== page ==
“Runaways” is the “most Jewish piece I’ve ever done,” she offers. “My version of being an observant Jew is to try to bring good to other people and to work hard and to argue over justice … to go for a better world.” She says she’s very connected to prayer, language and music. “I believe that’s deep in my soul.” Then she laughs, recalling that when she was doing several shows at The Public Theater, the late Joseph Papp and his wife would tell her that there was a “Jewish song” in every one of her productions, even her rock opera about Vietnam.
Swados, who lives downtown, is now writing a new novel. She’s also working on a musical about the Wright Brothers, doing the music for a production of “The Merchant of Venice,” hoping to do “Bible Women II” and planning a new theater project with city kids dealing with violence: kids harming kids. She explains that she has always worked on several projects at once. “My communication’s not complete unless it’s in several areas.”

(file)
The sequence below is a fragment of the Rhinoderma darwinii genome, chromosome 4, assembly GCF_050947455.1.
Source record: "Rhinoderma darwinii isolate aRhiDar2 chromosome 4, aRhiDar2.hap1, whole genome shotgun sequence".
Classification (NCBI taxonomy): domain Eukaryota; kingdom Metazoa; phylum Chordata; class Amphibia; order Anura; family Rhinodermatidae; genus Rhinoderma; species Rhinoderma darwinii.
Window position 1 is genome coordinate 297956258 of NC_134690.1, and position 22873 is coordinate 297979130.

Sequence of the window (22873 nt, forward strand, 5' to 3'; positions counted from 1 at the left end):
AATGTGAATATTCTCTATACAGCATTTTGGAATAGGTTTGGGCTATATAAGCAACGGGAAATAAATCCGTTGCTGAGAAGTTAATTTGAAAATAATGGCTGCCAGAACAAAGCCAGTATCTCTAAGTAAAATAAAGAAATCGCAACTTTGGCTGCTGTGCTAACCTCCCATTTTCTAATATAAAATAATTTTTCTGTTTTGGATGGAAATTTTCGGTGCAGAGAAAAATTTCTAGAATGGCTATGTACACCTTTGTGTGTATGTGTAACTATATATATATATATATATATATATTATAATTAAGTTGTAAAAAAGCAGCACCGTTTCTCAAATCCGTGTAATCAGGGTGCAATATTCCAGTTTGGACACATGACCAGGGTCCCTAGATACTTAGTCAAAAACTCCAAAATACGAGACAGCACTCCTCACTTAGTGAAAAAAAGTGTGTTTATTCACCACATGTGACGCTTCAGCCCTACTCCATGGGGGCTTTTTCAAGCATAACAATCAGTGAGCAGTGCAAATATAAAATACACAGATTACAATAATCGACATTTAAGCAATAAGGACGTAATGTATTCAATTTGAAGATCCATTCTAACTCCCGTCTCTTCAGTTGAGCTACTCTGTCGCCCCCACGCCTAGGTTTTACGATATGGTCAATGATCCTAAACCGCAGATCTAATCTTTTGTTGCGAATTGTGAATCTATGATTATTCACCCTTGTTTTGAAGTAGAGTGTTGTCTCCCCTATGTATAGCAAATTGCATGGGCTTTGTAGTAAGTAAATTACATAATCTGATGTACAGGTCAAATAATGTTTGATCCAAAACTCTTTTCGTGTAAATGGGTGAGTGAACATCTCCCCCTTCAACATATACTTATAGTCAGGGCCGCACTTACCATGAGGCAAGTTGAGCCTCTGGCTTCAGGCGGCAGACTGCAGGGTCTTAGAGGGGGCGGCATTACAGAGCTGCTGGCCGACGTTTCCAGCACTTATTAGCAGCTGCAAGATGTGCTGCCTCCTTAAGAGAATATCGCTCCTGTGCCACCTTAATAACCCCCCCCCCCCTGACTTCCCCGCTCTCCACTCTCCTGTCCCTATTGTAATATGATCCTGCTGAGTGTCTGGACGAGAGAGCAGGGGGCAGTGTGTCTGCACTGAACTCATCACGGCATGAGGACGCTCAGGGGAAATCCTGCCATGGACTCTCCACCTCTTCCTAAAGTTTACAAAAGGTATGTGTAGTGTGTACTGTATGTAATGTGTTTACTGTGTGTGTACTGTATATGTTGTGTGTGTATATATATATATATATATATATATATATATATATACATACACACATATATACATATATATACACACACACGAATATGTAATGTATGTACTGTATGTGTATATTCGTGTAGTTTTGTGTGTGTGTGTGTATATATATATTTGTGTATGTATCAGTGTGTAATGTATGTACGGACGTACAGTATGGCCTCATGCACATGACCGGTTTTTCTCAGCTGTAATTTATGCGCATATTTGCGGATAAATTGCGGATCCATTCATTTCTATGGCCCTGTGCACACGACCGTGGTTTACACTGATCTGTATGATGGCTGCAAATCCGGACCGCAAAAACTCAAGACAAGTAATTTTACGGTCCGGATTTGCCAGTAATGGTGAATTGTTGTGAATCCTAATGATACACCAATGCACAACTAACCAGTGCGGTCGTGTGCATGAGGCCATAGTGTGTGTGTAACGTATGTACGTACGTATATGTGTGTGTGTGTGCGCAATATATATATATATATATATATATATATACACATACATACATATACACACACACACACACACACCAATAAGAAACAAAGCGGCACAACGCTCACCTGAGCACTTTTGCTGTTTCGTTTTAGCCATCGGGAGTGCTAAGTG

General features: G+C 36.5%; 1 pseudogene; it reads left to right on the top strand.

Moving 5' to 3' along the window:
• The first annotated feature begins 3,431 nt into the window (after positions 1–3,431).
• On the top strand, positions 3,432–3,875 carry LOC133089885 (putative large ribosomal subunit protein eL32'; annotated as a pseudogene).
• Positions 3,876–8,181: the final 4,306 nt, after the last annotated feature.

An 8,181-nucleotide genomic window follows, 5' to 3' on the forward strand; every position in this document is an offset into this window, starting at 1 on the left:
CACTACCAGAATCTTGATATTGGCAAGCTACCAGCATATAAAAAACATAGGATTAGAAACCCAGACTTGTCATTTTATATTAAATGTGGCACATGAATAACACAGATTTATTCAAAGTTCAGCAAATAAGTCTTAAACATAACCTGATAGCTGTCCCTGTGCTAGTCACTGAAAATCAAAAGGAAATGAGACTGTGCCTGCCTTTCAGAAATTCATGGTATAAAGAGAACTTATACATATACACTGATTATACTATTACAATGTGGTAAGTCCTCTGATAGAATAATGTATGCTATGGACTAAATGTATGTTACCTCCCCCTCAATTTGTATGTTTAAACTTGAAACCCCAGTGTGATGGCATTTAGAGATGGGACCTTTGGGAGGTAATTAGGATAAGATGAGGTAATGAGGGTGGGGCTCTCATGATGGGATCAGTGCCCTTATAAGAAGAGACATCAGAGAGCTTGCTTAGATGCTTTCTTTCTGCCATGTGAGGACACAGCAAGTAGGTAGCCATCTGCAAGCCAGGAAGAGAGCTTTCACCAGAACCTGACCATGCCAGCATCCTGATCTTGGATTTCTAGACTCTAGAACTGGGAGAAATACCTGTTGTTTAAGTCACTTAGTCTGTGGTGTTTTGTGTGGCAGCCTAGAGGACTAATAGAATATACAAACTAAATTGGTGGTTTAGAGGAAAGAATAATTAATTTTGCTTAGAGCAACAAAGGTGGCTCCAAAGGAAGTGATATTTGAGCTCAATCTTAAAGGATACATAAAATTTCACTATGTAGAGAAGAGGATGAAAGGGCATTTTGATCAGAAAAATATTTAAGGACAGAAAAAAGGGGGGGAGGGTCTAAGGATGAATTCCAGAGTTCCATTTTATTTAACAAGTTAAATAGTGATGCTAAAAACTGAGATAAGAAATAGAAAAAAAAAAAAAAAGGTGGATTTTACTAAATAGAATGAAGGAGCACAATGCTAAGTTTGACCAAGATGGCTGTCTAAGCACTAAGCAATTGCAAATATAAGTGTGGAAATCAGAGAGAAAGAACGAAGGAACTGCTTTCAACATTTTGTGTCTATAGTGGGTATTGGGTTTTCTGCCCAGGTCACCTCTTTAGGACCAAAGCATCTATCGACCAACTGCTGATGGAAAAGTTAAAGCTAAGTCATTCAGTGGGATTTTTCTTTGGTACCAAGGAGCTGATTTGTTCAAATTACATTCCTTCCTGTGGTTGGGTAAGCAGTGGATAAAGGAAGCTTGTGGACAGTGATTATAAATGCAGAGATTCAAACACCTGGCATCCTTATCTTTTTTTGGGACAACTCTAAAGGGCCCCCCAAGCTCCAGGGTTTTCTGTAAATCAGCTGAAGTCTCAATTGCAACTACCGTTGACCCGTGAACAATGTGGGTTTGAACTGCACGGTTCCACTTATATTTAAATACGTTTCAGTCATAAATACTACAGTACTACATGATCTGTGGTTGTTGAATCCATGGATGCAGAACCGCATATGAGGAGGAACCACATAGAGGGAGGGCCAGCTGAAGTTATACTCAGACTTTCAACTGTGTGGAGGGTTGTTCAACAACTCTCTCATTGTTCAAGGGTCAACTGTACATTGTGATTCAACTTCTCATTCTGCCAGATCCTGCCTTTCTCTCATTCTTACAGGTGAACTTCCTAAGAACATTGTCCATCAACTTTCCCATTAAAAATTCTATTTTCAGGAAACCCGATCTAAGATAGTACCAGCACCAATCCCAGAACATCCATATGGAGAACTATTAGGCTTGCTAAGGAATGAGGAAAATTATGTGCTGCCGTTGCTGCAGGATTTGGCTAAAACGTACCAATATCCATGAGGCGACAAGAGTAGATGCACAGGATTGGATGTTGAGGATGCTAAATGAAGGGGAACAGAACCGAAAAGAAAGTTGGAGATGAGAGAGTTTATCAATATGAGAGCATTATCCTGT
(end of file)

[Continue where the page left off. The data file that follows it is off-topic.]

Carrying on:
In this age when synergy — between novels, movies, plays, new media — is the buzz word, Swados sticks to one medium for each work. For each project, she chooses the format that “the subject requires.” She doesn’t see “Flamboyánt” as a play, nor her telling of the Wright Brothers’ story as a book. “Things present themselves as what they’re supposed to be. There’s never a cross-over.”